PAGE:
Minitrue: Beware of “Overly Effusive Comments” on Late Premier Li Keqiang

The following censorship instructions, issued by government authorities, have been leaked and distributed online. The name of the issuing body has been omitted to protect the source.

(Compilation) Forwarding the City Propaganda Bureau announcement:

1. All media outlets (including departmental and neighborhood public WeChat pages!) that republish news related to Li Keqiang’s death must exclusively use copy from mainstream central outlets (Xinhua, CCTV, People’s Daily). Afterwards, mourning activities will be conducted in accordance with standards for national leaders. Stand by for a forthcoming announcement.

2. Comment sections must be well-managed. Pay particular attention to overly effusive comments and assessments.

Furthermore, when republishing make sure to avoid any entertainment-style news appearing in the same frame. Please communicate any upcoming entertainment or commercial activities/events to the relevant departments, as they may need to be temporarily suspended (i.e. activities such as “Autumn Colors” and “Kung Fu Movie Week”). (October 27, 23) [Chinese]

Former Premier Li Keqiang died from a heart attack early on Friday morning. The death of any former PRC leader is a politically sensitive occasion, particularly given the role of former CCP General Secretary Hu Yaobang’s death in fueling protests in 1989. The above instructions were compiled for internal use by a censorship department/media organization based on higher-level directives. In several respects, such as the emphasis on standardization and muting of entertainment content, they resemble more extensive sets of instructions leaked after the death of former General Secretary Jiang Zemin in November 2022.

The warning against "overly effusive comments" about Li partly reflects general caution about "high-level black" remarks which "offer exaggerated praise on the surface in what is actually an act of criticism." In Li’s case, effusive praise is additionally barbed by implicit contrast with Xi Jinping, who effectively sidelined Li and his reformist, institutionalist inclinations. Censors previously highlighted this tension in 2018, when Li’s comments about allowing the public to "comprehensively supervise government conduct" were expunged from official records of a speech on "clean governance." Since his death, online comments have already appeared memorializing Li with quotes such as "the Yangtze and Yellow River won’t flow backwards," widely interpreted as a veiled criticism of retrogressive aspects of Xi’s rule. Some universities have reportedly asked students not to comment on Li’s death online, and forbidden collective memorial activities.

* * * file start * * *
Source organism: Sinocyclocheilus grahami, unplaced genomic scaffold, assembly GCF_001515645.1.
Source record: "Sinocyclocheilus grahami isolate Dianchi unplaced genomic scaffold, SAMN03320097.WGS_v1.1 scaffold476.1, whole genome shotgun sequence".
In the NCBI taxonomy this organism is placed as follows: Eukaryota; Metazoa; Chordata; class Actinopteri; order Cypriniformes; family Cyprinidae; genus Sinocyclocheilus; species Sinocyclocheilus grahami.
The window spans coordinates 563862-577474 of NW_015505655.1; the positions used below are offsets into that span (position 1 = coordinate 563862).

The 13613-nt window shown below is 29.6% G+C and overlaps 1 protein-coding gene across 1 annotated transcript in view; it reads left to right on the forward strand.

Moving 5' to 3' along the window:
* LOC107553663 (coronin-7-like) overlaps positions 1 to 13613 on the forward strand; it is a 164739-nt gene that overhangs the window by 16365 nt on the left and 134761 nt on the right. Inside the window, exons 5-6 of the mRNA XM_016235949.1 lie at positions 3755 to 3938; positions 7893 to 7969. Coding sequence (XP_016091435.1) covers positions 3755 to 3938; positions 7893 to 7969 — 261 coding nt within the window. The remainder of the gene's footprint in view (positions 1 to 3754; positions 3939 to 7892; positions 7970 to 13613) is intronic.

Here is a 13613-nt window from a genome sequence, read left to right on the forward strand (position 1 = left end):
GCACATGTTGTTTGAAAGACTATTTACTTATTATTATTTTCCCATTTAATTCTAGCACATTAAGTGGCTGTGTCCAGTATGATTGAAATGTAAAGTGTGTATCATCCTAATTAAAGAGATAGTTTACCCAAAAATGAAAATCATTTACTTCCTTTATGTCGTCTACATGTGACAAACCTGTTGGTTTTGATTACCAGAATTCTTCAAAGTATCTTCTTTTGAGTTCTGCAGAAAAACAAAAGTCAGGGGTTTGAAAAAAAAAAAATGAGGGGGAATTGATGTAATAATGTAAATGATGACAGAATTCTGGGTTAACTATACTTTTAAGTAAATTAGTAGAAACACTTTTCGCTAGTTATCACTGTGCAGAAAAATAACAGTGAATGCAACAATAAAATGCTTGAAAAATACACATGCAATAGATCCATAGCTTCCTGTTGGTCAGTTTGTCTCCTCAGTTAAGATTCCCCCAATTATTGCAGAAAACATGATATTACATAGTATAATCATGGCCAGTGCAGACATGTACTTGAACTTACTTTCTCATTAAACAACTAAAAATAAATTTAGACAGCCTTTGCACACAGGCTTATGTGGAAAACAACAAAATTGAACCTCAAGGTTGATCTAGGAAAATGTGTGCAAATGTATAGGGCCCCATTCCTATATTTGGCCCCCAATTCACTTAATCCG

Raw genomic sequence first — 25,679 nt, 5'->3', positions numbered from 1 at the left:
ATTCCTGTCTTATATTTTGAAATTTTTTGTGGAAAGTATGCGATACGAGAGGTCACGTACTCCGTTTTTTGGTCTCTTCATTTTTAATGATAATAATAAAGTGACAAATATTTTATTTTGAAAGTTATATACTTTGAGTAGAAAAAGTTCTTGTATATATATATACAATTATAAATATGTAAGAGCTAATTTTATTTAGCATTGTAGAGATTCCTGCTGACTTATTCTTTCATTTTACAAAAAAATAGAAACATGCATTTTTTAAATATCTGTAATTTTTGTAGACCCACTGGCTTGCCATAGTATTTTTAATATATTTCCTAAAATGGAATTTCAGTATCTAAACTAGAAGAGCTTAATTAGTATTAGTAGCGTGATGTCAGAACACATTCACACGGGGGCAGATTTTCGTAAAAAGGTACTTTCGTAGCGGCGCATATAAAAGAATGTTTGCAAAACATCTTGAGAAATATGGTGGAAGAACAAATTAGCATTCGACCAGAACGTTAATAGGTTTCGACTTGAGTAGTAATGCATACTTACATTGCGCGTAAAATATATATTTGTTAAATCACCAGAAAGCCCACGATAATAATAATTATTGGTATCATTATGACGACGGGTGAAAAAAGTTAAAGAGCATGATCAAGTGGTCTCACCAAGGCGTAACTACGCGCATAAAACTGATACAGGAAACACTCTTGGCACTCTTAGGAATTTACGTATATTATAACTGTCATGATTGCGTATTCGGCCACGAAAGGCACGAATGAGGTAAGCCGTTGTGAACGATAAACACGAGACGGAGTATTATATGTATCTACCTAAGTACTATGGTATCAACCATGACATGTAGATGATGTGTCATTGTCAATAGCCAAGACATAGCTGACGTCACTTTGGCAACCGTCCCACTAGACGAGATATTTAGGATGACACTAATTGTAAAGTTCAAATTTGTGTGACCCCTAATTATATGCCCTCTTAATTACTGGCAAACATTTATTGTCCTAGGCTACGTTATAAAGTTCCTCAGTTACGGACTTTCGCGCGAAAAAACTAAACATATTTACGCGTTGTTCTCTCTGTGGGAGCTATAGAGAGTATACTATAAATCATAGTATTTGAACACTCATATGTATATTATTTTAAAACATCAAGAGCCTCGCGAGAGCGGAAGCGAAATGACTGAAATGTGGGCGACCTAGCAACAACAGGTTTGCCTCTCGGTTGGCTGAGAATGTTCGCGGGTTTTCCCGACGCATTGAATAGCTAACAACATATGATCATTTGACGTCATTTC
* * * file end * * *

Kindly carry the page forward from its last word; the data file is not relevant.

While Li’s death will likely intensify the tendency to view him as symbolizing an alternative path for China, his own legacy was not without controversy. A directive issued in November 2018 ordered "All websites [to] immediately delete the article ‘Li Keqiang Gave Important Instructions on Strengthening AIDS Prevention Work.’" Li’s repeated and ostensibly benign calls for more effective and scientific work in this area were a magnet for criticism in light of his tenure as governor and then Party Secretary of Henan between 1998 and 2004, when he aggressively "handled" the aftermath of a wave of HIV infections from government-backed blood-selling schemes.

Alexander Boyd contributed to this post.

真Since directives are sometimes communicated orally to journalists and editors, who then leak them online, the wording published here may not be exact. Some instructions are issued by local authorities or to specific sectors, and may not apply universally across China. The date given may indicate when the directive was leaked, rather than when it was issued. CDT does its utmost to verify dates and wording, but also takes precautions to protect the source. See CDT’s collection of Directives from the Ministry of Truth since 2011.


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